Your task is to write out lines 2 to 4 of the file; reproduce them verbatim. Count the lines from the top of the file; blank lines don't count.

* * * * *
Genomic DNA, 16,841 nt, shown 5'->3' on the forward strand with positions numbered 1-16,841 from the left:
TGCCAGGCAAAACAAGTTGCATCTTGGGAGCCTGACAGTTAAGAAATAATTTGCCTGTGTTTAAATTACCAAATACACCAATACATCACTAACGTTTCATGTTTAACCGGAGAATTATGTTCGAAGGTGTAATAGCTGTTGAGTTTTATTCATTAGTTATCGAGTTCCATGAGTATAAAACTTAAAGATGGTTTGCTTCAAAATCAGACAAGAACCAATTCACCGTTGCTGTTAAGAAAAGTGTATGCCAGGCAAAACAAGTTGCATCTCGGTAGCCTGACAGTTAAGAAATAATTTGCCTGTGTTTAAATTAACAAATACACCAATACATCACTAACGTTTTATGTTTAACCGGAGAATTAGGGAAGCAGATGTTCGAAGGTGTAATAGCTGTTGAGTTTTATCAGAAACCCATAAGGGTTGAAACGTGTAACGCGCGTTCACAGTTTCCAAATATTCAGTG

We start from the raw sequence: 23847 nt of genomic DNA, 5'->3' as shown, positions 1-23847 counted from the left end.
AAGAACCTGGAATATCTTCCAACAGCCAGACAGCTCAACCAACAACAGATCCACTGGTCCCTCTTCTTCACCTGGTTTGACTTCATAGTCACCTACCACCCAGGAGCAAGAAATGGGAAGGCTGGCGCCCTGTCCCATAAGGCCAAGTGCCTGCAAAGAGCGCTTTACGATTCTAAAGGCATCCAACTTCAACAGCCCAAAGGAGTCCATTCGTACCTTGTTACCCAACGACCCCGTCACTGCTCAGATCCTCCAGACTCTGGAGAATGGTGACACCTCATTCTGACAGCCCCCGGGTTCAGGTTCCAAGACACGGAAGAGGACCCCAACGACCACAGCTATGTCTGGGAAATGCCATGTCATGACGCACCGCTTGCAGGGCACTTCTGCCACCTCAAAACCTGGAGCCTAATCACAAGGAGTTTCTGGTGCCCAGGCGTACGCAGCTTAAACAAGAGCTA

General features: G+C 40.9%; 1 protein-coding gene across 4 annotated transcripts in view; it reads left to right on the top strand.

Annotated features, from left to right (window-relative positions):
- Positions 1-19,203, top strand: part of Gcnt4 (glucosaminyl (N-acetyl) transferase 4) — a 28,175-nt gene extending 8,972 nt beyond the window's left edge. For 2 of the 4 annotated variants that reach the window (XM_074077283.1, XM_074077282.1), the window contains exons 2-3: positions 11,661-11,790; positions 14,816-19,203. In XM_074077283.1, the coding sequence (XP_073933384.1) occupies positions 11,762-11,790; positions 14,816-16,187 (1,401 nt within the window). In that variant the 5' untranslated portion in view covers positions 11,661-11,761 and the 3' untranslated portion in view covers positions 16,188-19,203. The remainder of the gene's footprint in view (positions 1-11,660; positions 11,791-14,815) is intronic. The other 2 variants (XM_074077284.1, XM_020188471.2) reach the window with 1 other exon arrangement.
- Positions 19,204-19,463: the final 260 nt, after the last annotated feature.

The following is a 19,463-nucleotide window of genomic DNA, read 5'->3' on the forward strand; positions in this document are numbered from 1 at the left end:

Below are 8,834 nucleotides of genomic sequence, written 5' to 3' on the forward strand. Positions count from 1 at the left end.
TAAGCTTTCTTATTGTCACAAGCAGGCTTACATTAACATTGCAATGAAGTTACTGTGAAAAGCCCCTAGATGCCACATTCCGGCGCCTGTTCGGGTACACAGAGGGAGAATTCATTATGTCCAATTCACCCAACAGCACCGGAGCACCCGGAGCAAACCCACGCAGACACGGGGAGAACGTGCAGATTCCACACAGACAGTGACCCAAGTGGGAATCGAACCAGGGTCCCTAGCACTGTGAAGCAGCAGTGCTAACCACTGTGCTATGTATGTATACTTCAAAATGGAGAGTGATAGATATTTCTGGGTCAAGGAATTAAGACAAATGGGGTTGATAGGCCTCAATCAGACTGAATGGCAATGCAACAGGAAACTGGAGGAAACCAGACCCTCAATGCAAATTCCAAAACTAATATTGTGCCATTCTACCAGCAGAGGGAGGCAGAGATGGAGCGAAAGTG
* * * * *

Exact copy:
TGCCAGGCAAAACAAGTTGCATCTTGGGAGCCTGACAGTTAAGAAATAATTTGCCTGTGTTTAAATTACCAAATACACCAATACATCACTAACGTTTCATGTTTAACCGGAGAATTATGTTCGAAGGTGTAATAGCTGTTGAGTTTTATTCATTAGTTATCGAGTTCCATGAGTATAAAACTTAAAGATGGTTTGCTTCAAAATCAGACAAGAACCAATTCACCGTTGCTGTTAAGAAAAGTGTATGCCAGGCAAAACAAGTTGCATCTCGGTAGCCTGACAGTTAAGAAATAATTTGCCTGTGTTTAAATTAACAAATACACCAATACATCACTAACGTTTTATGTTTAACCGGAGAATTAGGGAAGCAGATGTTCGAAGGTGTAATAGCTGTTGAGTTTTATCAGAAACCCATAAGGGTTGAAACGTGTAACGCGCGTTCACAGTTTCCAAATATTCAGTG

We start from the raw sequence: 23847 nt of genomic DNA, 5'->3' as shown, positions 1-23847 counted from the left end.
AAGAACCTGGAATATCTTCCAACAGCCAGACAGCTCAACCAACAACAGATCCACTGGTCCCTCTTCTTCACCTGGTTTGACTTCATAGTCACCTACCACCCAGGAGCAAGAAATGGGAAGGCTGGCGCCCTGTCCCATAAGGCCAAGTGCCTGCAAAGAGCGCTTTACGATTCTAAAGGCATCCAACTTCAACAGCCCAAAGGAGTCCATTCGTACCTTGTTACCCAACGACCCCGTCACTGCTCAGATCCTCCAGACTCTGGAGAATGGTGACACCTCATTCTGACAGCCCCCGGGTTCAGGTTCCAAGACACGGAAGAGGACCCCAACGACCACAGCTATGTCTGGGAAATGCCATGTCATGACGCACCGCTTGCAGGGCACTTCTGCCACCTCAAAACCTGGAGCCTAATCACAAGGAGTTTCTGGTGCCCAGGCGTACGCAGCTTAAACAAGAGCTA